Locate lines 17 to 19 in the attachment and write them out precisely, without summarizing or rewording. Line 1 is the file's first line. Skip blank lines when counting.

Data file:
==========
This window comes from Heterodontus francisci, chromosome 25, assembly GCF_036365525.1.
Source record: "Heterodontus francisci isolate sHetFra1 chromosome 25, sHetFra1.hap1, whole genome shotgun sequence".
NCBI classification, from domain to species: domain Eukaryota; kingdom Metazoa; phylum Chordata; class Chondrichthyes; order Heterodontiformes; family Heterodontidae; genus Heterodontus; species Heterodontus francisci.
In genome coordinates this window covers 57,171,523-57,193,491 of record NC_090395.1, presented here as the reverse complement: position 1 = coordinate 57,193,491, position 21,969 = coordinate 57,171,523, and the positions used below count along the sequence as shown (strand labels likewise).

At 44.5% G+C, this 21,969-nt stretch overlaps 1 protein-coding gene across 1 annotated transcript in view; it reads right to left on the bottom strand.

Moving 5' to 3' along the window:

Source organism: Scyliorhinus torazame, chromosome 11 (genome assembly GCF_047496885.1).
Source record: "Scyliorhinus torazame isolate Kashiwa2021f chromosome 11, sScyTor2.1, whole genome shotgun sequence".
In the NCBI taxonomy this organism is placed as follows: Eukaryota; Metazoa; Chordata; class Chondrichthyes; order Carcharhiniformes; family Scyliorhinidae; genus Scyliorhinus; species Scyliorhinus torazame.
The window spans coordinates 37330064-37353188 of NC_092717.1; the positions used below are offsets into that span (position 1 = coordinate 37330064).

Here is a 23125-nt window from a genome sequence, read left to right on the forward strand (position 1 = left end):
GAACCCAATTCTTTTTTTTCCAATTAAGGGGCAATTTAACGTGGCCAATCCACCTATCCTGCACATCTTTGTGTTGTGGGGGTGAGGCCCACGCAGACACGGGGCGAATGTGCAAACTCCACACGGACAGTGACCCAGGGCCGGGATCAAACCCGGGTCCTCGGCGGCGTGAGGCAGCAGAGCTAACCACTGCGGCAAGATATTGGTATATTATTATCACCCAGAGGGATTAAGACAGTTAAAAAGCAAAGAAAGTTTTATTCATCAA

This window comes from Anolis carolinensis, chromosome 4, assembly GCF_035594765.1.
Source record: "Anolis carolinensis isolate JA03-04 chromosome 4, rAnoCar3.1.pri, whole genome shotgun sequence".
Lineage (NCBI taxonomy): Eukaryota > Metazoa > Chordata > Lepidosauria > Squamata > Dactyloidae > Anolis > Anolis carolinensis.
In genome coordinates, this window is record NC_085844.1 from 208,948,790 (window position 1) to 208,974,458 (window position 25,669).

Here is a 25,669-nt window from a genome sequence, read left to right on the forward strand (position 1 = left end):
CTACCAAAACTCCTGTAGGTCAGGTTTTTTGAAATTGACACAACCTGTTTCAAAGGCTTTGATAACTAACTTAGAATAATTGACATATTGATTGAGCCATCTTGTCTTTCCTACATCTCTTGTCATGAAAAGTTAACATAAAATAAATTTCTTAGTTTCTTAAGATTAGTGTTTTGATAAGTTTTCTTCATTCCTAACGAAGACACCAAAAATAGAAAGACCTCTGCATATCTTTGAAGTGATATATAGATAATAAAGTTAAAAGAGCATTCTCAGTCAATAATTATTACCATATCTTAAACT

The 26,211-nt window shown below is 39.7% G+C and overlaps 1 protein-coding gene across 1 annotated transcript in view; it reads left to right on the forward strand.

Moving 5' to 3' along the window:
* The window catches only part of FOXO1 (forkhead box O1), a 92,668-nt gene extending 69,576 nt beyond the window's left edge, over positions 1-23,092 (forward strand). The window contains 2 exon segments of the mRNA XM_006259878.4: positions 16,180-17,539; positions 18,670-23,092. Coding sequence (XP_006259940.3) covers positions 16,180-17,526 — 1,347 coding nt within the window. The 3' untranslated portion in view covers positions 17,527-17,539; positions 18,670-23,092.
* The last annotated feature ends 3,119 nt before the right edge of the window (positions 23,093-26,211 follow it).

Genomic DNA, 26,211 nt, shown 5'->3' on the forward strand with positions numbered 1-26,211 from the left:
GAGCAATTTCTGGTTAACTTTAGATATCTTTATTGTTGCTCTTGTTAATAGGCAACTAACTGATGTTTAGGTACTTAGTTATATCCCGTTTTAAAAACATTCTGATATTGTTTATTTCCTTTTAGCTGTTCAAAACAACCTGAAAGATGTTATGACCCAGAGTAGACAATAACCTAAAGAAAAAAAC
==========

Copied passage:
Here is a 25,669-nt window from a genome sequence, read left to right on the forward strand (position 1 = left end):
CTACCAAAACTCCTGTAGGTCAGGTTTTTTGAAATTGACACAACCTGTTTCAAAGGCTTTGATAACTAACTTAGAATAATTGACATATTGATTGAGCCATCTTGTCTTTCCTACATCTCTTGTCATGAAAAGTTAACATAAAATAAATTTCTTAGTTTCTTAAGATTAGTGTTTTGATAAGTTTTCTTCATTCCTAACGAAGACACCAAAAATAGAAAGACCTCTGCATATCTTTGAAGTGATATATAGATAATAAAGTTAAAAGAGCATTCTCAGTCAATAATTATTACCATATCTTAAACT

The 26,211-nt window shown below is 39.7% G+C and overlaps 1 protein-coding gene across 1 annotated transcript in view; it reads left to right on the forward strand.